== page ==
Monday, March 27, 2006

Stealing Recipes

Debate at the eGullet Society for Culinary Arts & Letters got me thinking about the legendary stolen recipes of France. Legend has it that at the turn of the 20th century, the famous signature dessert served at a certain small town hotel along a businessman's travel route in the Loire Valley was so innovative and delectable that the chef of Maxim’s in Paris, after having passed through and tasted it, decided, when he failed to obtain the recipe himself, to send a spy there to observe in the kitchen and bring back the goods for him. Who knows why he didn't get the recipe himself. Perhaps he didn't think of asking for it at the time, perhaps it was considered bad form in those days to ask, perhaps he asked and was refused. No one knows.
The spy, presenting himself as a gardener, was successful in observing all of the details of the legendary tarte’s preparation. He was also sucessful in transferring that information to the kitchen at Maxim's. Once the technique and ingredients had been tested and approved as the correct recipe, the chef put it directly on the menu, and the tradition of serving it at Maxim’s has been maintained ever since. What did he call it? Tarte des demoiselles Tatin, in honor of its creators, the Tatin Sisters, proprieters of the hotel Tatin.

Recipe: Tatin d'endives aux saucisses de Montbéliard

In the past few decades, the technique of caramelizing the contents of a tarte in the manner of the Tatin sisters has been applied to a myriad of ingredients, sweet and savory alike, and it has become common practice to call this type of tarte a Tatin. While thinking of the innovative chefs at the restaurants in Chicago and New York that had their recipes slavishly reproduced down to the very last molecule without being given the courtesy of attribution, I used up the last of this season’s endives to prepare a Tatin d'endives aux saucisses de Montbéliard. I attribute the idea of this dish to Klary Koopmans, an eGullet member residing in the Netherlands, who cooked up endives from her aunt and uncle's basement the other night for dinner, to the French food journalist Thierry Rousillon, who recited a recipe for a tatin d'endives on the radio three weeks ago, and to Julia Child, who taught me the preliminaries and details of braising endives, the first steps of which I executed before sprinkling them with sugar, flipped them sugar side down, and caramelized them for the base of the tarte. The idea for using the sausages came from two sources, a mention of them in the magazine Regal from two months ago, where they warned us not to confuse la Morteau and la Montbéliard, and my butcher, who had the little beauts on prominent display near his register. Here's how to make it.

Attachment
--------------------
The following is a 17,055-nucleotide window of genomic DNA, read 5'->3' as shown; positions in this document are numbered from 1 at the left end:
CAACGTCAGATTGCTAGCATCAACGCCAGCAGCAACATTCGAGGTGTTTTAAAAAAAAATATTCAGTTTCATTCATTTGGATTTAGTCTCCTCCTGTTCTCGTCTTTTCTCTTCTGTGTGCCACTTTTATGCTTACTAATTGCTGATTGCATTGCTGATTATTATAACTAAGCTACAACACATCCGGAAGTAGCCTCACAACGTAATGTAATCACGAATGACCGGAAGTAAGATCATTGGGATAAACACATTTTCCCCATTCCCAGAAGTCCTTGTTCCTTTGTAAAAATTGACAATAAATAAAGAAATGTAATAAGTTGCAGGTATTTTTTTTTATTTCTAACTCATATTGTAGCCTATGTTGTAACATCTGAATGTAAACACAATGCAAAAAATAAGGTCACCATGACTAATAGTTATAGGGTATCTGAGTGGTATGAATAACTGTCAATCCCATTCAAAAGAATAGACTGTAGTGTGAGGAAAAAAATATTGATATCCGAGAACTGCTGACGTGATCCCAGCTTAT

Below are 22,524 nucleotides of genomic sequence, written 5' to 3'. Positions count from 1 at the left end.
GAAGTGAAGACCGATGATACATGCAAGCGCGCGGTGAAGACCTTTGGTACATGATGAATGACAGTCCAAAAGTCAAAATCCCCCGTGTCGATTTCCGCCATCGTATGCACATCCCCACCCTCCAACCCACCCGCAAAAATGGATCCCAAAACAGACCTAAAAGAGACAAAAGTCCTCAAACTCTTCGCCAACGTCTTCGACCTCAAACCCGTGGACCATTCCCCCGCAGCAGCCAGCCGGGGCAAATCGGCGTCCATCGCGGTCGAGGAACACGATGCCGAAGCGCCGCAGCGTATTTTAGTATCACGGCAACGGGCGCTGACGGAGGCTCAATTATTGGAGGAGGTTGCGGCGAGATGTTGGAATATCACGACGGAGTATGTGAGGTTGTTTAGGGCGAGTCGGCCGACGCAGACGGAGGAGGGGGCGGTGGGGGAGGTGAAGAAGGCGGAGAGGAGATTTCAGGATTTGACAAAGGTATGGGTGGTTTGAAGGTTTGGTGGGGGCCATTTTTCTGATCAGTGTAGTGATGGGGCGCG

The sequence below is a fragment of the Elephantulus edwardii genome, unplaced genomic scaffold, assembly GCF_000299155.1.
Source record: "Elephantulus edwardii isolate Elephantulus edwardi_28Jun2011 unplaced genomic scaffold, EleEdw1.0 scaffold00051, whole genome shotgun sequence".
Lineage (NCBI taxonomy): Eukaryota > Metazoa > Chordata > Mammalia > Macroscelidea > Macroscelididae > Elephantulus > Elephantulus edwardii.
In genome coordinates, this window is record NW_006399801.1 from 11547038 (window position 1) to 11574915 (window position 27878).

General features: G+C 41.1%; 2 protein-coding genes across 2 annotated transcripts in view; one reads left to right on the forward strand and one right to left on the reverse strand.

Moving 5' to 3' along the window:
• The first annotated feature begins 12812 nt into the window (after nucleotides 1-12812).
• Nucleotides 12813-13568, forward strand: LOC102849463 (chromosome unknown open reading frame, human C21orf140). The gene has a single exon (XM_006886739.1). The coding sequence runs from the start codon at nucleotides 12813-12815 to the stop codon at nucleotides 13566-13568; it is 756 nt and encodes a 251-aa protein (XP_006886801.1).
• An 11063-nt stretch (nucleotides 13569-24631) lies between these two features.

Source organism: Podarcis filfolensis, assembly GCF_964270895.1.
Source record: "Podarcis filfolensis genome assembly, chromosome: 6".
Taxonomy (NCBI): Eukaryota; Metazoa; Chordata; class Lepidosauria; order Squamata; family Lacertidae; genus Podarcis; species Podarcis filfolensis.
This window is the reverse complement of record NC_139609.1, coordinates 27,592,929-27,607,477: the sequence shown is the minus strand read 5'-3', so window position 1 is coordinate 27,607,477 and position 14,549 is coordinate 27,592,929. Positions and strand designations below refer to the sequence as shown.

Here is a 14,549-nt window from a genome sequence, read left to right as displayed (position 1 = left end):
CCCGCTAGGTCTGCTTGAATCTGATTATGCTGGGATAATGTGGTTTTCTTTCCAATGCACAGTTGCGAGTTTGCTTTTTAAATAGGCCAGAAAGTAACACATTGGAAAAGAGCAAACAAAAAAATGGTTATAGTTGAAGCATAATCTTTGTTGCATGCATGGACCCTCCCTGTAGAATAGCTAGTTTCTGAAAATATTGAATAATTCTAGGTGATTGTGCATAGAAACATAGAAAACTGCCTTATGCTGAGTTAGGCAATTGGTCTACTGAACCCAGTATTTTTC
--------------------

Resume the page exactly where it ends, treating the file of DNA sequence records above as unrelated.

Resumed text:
1 batch of Pâte Brisée
3 beligian endives
1 montbéliard sausage or any small smoked uncooked sausage you have handy. Bacon will do in a pinch.
1 Tablespoon butter
1 Tableshpoon duck fat (or butter)
salt and pepper
juice of one half lemon
1/4 cup water
about 1 Tablespoon of granulated sugar

- Prepare your pastry and place it in the refrigerator to chill.
- Wash, remove any damaged leaves from the endives, cut off the foot base and slice the endives in half. With a sharp knife, cut out the conical inner wedge near the base of the endive, which can be very bitter.
- Heat the butter and duck fat in a large sautee pan, spread the endive halves cut side up in the hot fat, and sprinkle with lemon juice and salt.
- Pour the water into the side so that it sizzles on the bottom. Quickly reduce the heat to about medium and cover, simmering slowly for about 10 minutes.
- Remove the cover, sprinkle the cut side of the endives with sugar, and turn the endives sugar side down. Raise the heat a notch and let the remaining fluid evaporate and the sugars to start to caramelize.
- preheat the oven to about 400F/200C.
- When the cut side is sufficiently brown, remove the pan from heat.
- Butter a tarte pan and lay the caramelized endives brown side down in the pan.
- Slice the sausage into 1/8 inch slices and lay it all over the endives.
- Roll out your batch of pate brisee to about 1 inch larger than the top of the tarte pan.
- Lay the rolled pastry on top of the endives and sausage.
- Pierce the pastry with a fork all over and bake for 25-30 minutes.
- When you bring it out of the oven, place your serving dish top side down over the tarte dish, and invert it to turn the tarte out onto it's dish. Serve it hot out of the oven.



Blogger AdriBarr said...

I just love that story! And what a terrific recipe. Thanks!

6:50 PM, December 30, 2012  

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